March 31st 1993 will forever remain one of the saddest days in modern film history. 52 days into a 60 day shoot, Brandon Lee, son of the late martial arts expert Bruce Lee, was tragically shot and killed during the filming of the supernatural action film, The Crow.
As did his father (Enter the Dragon 1973), Lee never lived to see the release of his most successful work. However, also like his father, mystery and suspicion surrounding the actor’s death will forever immortalise Brandon Lee in movie folklore.
On April 1st 1993, the Los Angeles Times reported “Actor Brandon Lee, the 28-year-old son of the late Kung Fu star Bruce Lee, was killed Wednesday after a small explosive charge used to simulate gunfire went off inside a grocery bag during filming on a movie set in Wilmington, N.C.”
However, the article later states that “it is still unclear whether the projectile came from the gun or the grocery bag or both. “When the other actor fired a shot, the explosive charge went off inside the bag,” said Wilmington police Officer Michael Overton. “After that, we don’t know what happened.”
Although admitting the case was still under investigation, Wilmington Police announced that they were treating the incident as an accident, yet many fans suspected foul play. After suspicion surrounding the cause of Bruce’s death from an apparent reaction to painkillers in 1973, many were sceptical about the causality of Brandon’s fatal last scene.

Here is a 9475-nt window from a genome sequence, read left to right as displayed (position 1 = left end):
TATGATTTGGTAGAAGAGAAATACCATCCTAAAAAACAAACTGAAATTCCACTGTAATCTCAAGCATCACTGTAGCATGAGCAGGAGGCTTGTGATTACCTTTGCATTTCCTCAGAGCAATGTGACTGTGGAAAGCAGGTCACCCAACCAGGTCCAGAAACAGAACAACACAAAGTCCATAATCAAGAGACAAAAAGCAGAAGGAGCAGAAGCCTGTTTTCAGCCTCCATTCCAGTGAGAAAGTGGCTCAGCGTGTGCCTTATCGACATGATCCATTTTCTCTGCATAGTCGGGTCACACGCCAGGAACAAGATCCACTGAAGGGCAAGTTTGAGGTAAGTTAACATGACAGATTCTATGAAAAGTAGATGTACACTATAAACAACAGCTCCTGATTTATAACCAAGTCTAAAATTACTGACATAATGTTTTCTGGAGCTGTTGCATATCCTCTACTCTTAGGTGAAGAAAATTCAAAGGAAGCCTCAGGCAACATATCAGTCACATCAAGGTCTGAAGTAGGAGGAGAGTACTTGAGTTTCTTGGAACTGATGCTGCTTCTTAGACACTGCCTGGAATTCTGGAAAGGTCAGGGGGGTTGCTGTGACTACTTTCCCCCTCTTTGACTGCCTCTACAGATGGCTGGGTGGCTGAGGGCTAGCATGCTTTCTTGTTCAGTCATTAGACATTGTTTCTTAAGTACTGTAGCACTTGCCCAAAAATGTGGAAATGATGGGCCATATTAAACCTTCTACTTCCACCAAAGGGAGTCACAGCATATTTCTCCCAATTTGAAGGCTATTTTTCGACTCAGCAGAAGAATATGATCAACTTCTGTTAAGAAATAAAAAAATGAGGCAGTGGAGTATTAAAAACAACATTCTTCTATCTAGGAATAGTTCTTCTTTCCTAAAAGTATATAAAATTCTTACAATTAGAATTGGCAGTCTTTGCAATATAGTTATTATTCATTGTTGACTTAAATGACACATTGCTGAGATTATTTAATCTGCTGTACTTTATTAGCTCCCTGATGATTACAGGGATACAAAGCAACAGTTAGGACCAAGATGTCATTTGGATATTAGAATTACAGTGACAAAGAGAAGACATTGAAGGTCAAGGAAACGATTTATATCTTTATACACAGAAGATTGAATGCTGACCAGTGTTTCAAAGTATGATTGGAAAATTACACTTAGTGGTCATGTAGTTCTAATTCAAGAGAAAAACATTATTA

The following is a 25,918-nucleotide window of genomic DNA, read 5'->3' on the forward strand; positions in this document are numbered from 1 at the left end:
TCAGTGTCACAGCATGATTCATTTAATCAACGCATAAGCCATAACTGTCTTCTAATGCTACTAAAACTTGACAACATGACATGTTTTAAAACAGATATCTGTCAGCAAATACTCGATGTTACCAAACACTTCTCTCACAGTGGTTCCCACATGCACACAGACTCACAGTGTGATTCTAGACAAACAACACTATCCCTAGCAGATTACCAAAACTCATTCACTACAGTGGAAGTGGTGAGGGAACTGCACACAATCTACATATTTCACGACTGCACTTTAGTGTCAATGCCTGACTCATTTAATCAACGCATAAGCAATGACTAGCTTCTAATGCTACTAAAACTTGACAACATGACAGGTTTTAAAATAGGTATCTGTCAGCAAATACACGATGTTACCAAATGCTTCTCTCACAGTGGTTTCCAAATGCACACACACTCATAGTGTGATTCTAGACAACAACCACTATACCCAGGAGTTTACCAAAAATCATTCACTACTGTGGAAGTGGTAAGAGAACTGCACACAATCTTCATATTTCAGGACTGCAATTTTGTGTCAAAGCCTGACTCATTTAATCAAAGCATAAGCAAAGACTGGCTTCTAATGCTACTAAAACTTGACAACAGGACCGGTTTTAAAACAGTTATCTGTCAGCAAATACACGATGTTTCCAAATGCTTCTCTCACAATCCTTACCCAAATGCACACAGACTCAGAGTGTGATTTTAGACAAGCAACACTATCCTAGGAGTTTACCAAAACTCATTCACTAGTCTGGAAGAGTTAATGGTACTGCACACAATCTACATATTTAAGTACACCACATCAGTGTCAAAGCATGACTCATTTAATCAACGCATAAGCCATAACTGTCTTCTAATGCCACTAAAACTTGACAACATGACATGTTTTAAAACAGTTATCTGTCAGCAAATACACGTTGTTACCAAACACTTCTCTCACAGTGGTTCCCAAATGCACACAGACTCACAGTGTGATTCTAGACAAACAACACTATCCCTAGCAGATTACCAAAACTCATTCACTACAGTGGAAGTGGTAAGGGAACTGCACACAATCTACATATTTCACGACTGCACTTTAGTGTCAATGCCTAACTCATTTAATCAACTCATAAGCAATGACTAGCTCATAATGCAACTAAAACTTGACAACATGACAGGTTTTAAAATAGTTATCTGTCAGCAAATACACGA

The unfinished 1973 martial arts film Game of Death, starring Bruce Lee, provides even more spooky coincidences that further fuelled the fire of many conspiracy theorists, as Lee’s character is shot in similar circumstances to his real life son, although he does return to take revenge.
So how did this tragic event really occur? In the scene, Lee is supposed to have been shot by thugs as he walks into his apartment to find his girlfriend being raped. It is believed that due to increasing time restraints, the decision was made to use dummy cartridges in the prop weaponry, which appear functional, yet contain no gun-powder.
The empties would be made from real cartridges, a responsibility handed to effects technician Bruce Merlin. To do this, Merlin, assisted by prop master Daniel Kuttner, would dismantle the live cartridges by removing the bullets, emptying all contained gun-powder, detonating the primer (a device for igniting the powder charge in a modern cartridge of centerfire ammunition) and then re-assembling the cartridge.
During preparation, Merlin and Kuttner tested the gun that would be used in scene by using a cartridge containing only a primer and a bullet with no gun-powder, which caused the bullet to become lodged into the forcing cone of the gun. When it came to shooting the scene, the live bullet remained in the barrel, which was then propelled out by the explosion from a blank cartridge, fatally injuring Lee in the process, as the cameras rolled.
Lee was pronounced dead at 1.04pm. After being buried next to his father in Washington, footage capturing Lee’s death was destroyed before ever being developed. Released in 1994, The Crow became a box office smash and is now regarded as a cult classic.